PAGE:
By Chris Lewis | Nov. 26
The Town of Conception Bay South presented its 2021 budget Tuesday, managing to avoid tax increases despite the rough year municipalities across the country are experiencing due to the Covid-19 pandemic.
The 2021 budget runs to $37.2-million, about $600,000 less than this year’s budget.
Leaving the mil rates at 7.15 for residential and 11.5 for commercial properties marks four consecutive years that council has managed to keep the rates the same.
The Town was able to keep the figures stable despite a $2 million hit to its finances delivered by Snowmaggedon in January and Covid-19 starting in March. Some of the financial damage was covered by special injections of cash to all municipalities from Ottawa and the provincial government.
On top of that, there were a number of water main breaks throughout the year that saw considerable water loss and need for emergency repairs. The Town is expecting a higher-than-usual water bill at the end of 2020 and higher water costs in 2021 – nearly $343,000 higher, according to the estimates.
Still, Deputy Mayor Richard Murphy was pleased to report that none of this will necessitate higher taxes, or recreational fees.
Murphy said Conception Bay South has the lowest residential tax rate and water and sewer fees of comparable municipalities on the Northeast Avalon.
Keeping taxes at their current rat was one of four major priorities the Town had identified going into the 2021 budget.
The second of those priorities involved roads and sidewalks, which council has put a major emphasis on in the past few years.
“We invested over $1-million in road rehabilitation and sidewalks each year during our term, with a particular focus on sidewalk construction in school zones,” Murphy said. “Budget 2021 will continue with this focus through a significant investment in two major roads.”
Those two roads are Minerals Road, and the stretch of road between Peacekeepers Way and Country Path Road.
Part of Minerals Road will be widened, while a sidewalk will be installed along the curb and gutter leading up to Country Path Road from Peacekeepers Way. Overall, council plans to spend some $2.5-million on those projects.
Anchorage Road, too, will see upgrades in the coming year, including approximately 1.5-kilometres of paving between the Peacekeepers Way overpass and Minerals Road. The cost is being split among the Town, the province, and the federal government.
“Once this work is complete, all four major collector roads between Route 60 and Peacekeepers Way – Fowlers Road, Legion Road, Lawrence Pond Road, and Minerals Road – will have seen significant enhancements during this council’s four-year term,” said Murphy.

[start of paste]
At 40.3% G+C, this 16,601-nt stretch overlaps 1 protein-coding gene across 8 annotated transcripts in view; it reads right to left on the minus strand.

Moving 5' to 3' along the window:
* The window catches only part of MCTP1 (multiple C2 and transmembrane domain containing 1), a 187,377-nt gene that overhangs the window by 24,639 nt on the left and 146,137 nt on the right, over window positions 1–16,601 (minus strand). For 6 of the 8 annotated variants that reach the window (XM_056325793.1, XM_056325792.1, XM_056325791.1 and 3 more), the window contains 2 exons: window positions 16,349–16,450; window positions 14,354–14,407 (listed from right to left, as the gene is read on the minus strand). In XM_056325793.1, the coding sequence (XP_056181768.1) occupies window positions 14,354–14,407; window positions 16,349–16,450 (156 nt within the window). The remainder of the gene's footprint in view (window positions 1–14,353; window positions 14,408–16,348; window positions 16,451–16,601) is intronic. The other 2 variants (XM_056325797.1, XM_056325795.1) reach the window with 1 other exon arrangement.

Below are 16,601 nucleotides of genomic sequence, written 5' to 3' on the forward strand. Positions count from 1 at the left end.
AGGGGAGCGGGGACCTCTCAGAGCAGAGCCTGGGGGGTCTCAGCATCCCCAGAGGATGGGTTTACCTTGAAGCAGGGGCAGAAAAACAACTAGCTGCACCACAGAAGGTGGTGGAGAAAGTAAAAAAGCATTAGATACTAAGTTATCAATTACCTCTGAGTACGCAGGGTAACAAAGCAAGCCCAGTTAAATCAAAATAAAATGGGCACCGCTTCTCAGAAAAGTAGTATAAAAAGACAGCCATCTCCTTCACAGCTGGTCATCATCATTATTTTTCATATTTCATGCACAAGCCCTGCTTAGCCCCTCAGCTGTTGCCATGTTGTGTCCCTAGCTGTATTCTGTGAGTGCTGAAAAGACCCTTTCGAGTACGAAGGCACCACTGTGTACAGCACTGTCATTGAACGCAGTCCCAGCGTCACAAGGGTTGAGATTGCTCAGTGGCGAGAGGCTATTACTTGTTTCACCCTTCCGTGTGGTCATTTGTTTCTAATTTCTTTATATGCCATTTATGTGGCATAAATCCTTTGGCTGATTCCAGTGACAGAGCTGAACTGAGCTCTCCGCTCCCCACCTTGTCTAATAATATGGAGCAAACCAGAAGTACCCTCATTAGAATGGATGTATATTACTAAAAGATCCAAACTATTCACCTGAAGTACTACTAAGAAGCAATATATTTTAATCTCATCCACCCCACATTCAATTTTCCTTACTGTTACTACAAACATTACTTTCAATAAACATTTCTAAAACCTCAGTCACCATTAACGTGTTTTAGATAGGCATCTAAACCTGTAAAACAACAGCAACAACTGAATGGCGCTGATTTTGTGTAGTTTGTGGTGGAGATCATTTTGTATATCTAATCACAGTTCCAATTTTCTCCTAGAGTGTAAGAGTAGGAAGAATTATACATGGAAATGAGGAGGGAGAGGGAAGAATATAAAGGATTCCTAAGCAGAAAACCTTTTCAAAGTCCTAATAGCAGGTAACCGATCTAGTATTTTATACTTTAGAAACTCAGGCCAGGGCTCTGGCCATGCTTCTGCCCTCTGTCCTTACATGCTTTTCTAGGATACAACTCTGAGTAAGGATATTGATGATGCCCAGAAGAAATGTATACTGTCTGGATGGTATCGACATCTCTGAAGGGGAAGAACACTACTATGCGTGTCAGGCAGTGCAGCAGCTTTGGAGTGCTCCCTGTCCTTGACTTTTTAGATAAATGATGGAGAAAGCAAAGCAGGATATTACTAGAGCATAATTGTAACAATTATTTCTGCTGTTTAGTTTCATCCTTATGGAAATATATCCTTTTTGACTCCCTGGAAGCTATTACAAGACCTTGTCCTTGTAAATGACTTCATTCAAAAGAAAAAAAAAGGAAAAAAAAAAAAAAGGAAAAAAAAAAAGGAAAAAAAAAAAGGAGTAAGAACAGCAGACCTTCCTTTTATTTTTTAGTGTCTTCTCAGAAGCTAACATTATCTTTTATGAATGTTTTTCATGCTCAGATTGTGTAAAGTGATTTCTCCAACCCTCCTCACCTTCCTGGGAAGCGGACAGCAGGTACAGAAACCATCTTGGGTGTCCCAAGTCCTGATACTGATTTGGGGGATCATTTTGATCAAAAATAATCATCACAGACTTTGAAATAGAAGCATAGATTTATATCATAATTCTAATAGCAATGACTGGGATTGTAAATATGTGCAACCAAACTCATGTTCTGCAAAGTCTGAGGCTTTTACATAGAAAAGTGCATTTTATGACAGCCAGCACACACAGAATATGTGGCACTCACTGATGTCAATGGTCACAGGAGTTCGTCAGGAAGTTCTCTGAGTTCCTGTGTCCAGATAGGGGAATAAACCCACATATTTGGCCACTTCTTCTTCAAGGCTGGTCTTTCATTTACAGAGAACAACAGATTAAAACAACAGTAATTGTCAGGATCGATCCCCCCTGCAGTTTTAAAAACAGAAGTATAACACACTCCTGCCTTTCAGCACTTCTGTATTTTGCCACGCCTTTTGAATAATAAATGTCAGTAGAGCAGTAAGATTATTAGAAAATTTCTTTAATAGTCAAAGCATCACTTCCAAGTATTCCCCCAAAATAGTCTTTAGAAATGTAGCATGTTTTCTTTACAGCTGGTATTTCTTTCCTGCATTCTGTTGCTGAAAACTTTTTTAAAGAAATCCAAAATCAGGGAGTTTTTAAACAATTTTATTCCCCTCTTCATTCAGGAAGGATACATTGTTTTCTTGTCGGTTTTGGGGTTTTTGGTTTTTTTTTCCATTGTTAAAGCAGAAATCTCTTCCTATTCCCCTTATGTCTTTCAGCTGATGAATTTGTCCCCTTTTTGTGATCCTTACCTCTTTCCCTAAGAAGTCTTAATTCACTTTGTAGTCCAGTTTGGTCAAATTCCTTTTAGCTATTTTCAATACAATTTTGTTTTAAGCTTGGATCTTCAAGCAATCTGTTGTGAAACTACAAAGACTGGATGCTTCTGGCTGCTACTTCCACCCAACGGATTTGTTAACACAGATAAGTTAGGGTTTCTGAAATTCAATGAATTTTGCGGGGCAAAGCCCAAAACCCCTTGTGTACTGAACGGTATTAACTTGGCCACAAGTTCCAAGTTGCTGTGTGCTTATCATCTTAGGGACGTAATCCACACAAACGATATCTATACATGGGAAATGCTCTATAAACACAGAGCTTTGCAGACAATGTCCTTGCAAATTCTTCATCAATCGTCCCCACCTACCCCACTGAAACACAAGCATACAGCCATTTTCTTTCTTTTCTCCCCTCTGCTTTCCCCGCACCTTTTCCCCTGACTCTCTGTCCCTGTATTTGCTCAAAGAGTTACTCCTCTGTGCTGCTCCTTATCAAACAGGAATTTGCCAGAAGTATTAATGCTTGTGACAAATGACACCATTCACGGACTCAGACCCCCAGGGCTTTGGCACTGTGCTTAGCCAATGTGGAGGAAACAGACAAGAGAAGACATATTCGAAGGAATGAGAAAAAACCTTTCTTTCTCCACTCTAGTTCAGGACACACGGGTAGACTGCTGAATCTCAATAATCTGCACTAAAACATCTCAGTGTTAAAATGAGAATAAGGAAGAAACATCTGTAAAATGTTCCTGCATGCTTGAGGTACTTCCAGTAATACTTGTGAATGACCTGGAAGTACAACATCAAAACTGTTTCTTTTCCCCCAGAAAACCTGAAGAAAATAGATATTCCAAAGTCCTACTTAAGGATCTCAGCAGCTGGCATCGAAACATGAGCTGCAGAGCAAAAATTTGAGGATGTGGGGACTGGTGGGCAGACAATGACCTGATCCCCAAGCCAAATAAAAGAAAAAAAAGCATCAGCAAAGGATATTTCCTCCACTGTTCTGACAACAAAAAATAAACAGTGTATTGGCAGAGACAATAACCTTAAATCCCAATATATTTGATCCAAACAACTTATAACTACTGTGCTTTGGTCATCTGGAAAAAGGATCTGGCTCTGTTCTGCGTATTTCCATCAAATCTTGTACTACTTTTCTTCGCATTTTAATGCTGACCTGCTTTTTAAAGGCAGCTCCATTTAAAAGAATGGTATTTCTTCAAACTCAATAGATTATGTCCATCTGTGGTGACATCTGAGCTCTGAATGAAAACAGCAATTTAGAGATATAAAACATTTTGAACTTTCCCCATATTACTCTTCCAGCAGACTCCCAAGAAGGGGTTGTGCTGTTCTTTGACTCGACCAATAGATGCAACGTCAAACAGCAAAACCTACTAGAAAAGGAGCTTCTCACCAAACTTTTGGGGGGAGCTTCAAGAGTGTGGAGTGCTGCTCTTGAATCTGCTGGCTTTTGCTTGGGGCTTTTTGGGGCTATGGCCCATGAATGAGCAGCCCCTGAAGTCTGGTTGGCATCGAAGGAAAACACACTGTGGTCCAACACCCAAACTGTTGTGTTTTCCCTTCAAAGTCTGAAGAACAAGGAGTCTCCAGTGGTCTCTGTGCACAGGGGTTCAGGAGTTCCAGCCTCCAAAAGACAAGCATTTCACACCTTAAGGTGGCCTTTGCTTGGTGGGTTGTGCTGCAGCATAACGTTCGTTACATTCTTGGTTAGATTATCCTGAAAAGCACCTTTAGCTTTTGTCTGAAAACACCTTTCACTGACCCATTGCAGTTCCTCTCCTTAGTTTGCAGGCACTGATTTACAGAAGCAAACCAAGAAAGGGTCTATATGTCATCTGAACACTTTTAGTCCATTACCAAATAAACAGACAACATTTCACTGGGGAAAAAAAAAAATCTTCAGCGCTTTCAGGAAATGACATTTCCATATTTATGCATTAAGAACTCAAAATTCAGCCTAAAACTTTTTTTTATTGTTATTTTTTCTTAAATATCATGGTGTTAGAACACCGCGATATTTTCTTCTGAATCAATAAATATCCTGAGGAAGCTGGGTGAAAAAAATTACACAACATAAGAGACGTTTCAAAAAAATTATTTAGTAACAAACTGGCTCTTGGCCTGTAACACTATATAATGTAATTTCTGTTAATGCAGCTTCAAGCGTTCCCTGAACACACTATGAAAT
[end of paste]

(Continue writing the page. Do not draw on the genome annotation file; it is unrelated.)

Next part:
The Town’s 24-hour, 7-day a week snow clearing will continue in the coming year at a cost of $1.7-million.
Budget 2021 also includes money for phase two of the upcoming community park in Long Pond. That was the third priority outlined by council Tuesday evening.
Murphy said phase two of the project will include installation of a water park and ice skating surface. Lighting and stage installations are included in the $2.5-million allocation, as well as the construction of change rooms, washrooms, and storage spaces.
The Town’s new public library was listed as priority four.
Murphy said council had hoped to see construction of the new library begin this year, but COVID-19 got in the way. Now, they are aiming for a spring 2021 start date, and a 2022 date for opening to the public. In the meantime, council has awarded the construction contract for the 8,000-square foot facility, set to be built alongside the Town Hall and recreation complex.
The new budget also sees the elimination of the fee for new home construction permits, as well as fees for repairing or improving existing homes.
This, Murphy said, was done in an effort to reduce residents’ financial burdens following the COVID-19 pandemic. He said the idea was well received by residents, and cited a 30 per cent increase in residential upgrade permits so far this year.
“To date, we have seen construction commence on 74 new homes, which is very remarkable given that prior to the start of the pandemic, construction had commenced on only two homes,” Murphy said.
Council will formally approve the budget at its next public meeting on Tuesday, Dec. 1.
A breakdown of the 2021 revenues, includes:
Property tax: $22,409,460
Water and sewer: $6,825,900
Business tax: $2,973,537
Recreation revenue: $845,180
Federal gas tax grant: $1,107,718
Provincial gas tax grant: $204,300
Federal safe restart fund: $1,539,564
Fees and permits: $487,460
Capital assessments and fees: $150,000
On the expenditure side, the Town has earmarked the following big ticket items:
Public works: $12,746,445
Debt and fiscal services: $5,244,770
Administration and finance: $7,393,687
Protective services: $5,030,378
Recreation and cultural services: $4,673,503
Planning and economic development: $1,820,203
Capital expenditures: $334,133